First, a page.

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By Adoptions Together on 7/5/2012 7:46 AM
When adopting internationally, many parents worry about the potential for a language barrier with their newly adopted child.  They may wonder how they will communicate and meet their child’s needs without the benefit of a common language.  The truth is that while language delays and communication challenges are common among internationally adopted children, most are able to learn a second language with relative ease.  Between birth and the age of seven is the optimum age range for children to learn a new language, and children who learn English before puberty (around age 10) do not typically retain a noticeable accent from their native language.  Even older children can readily learn English with time, patience and the appropriate opportunities and supports.  Besides age, additional factors that correlate with the ability of children to learn English include cognitive functioning, personality, and the proficiency with which they are already speaking in their native language.  If they are delayed in their native language, it is highly likely that they will also experience challenges and delays with learning English. (Read More)
By Adoptions Together on 6/12/2012 7:22 AM
Over the past few years, China has developed procedures to encourage the adoption of children who have been identified as having special needs. These children, also often referred to as “waiting children”, are being placed with families from the U.S. and other foreign countries in record numbers.  This has been a very exciting and positive development for the children, as well as for the families.

How did this come about?

China developed a “one child policy” years ago due to overpopulation pressures.  This resulted in the abandonment of many children, especially baby girls and children with medical issues. For years China’s government-run adoption system placed abandoned healthy baby girls with adoptive families. However the children with medical needs typically entered the orphanage system indefinitely. In time it became clear that these children’s needs would be better met by families. China instituted an efficient and smooth process for information about these children to be available to accredited agencies, so that the agencies can seek appropriate families who are able to meet the children’s needs. (Read More)
By Adoptions Together on 2/28/2012 4:06 PM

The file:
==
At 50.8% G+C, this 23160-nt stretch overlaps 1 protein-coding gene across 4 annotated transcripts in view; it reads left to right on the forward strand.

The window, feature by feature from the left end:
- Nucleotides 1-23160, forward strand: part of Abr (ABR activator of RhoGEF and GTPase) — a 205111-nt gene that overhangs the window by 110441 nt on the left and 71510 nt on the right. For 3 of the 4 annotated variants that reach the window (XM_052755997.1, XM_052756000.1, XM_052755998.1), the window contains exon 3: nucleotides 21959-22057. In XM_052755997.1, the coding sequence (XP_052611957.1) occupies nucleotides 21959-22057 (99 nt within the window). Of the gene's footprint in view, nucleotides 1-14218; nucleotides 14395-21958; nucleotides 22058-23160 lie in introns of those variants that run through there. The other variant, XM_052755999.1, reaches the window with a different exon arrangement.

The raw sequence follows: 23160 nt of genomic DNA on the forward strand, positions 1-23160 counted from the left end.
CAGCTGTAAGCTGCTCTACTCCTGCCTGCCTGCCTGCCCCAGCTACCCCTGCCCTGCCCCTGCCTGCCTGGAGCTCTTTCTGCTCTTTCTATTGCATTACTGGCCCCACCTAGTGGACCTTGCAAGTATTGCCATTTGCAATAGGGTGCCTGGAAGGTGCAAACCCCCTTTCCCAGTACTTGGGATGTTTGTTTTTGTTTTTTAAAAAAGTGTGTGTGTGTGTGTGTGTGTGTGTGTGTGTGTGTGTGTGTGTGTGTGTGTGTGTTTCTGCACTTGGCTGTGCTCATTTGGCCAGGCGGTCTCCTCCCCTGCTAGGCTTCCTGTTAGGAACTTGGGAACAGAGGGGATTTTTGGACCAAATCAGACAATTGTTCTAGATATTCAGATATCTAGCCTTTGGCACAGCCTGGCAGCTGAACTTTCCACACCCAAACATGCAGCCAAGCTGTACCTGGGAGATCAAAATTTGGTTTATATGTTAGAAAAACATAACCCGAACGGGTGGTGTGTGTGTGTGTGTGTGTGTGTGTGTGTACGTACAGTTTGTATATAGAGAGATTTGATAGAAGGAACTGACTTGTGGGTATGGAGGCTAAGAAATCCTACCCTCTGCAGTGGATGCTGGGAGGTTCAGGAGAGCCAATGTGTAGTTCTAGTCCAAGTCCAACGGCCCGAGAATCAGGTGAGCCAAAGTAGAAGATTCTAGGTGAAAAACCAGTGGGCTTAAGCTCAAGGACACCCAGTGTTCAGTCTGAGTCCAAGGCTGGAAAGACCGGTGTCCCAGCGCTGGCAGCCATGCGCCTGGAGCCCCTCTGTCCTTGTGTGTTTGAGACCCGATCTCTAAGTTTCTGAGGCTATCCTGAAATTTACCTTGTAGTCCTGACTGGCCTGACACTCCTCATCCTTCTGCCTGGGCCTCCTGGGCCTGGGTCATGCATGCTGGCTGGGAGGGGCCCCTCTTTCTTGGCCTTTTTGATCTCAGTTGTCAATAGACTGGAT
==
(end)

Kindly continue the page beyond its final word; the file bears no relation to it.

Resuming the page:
Living in a diverse society, families come in a variety of shapes, sizes, colors and experiences.  Being an adoptee can bring up identity issues for children and teens. Transracial adoption is when an adoptee is of a different cultural and/or racial heritage from their adoptive parents.  With transracial adoption, an adoptee’s identity formation can become more complex.  With that in mind, how can parents honor, support and connect with cultural and ethnic experiences for their child and family?  This may seem like a challenge so let’s explore some ideas and strategies.
By Adoptions Together on 2/21/2012 1:47 PM
Some of the common mistakes made while treating ethnic hair range from over shampooing, under conditioning and using the wrong products to combing and detangling.   Here are five tips to help you out:

1)    Shampooing more than 1x a week is not recommended.
On "shampoo-less" days, simply do a conditioning rinse, doing so will pump much needed moisture back into her hair without stripping away essential nutrients, rinse away unnecessary dirt and oil, and give her a fresh, clean start.  Condition once a month with heat, especially in the winter. Proper conditioning is one of the most important steps for healthy hair. Unfortunately, most do not take the time to adequately do so.
By Adoptions Together on 2/7/2012 9:30 AM
Dramatic changes have unfolded over the past few years in the area of international adoption. Adoptions of children from some countries have been put on hold. The number of adoptions of children from other countries has decreased significantly.  There has been greater emphasis on the adoptions of older children and children with special needs from overseas. New procedures and safeguards have been developed to prevent unethical practices in the international adoption process. What’s going on?
By Adoptions Together on 10/4/2011 1:45 PM
I recently got a call from a frantic adoptive parent: “I took my son to the MVA to apply for a learner’s permit. They said he has to have proof of U.S. citizenship. They told me that his Maryland birth certificate is not proof of citizenship, since he was born overseas.  I’m not even sure if my son is a U.S. citizen!  Help! What do I do?”

Such calls are not unusual.  Whether or not your internationally-adopted child is a U.S. citizen depends on a number of factors.  Even if your child is a U.S. citizen, you may not yet have proof of citizenship.  It is crucial to ensure both that your child has U.S. citizenship, and also that he/she has proof of that citizenship.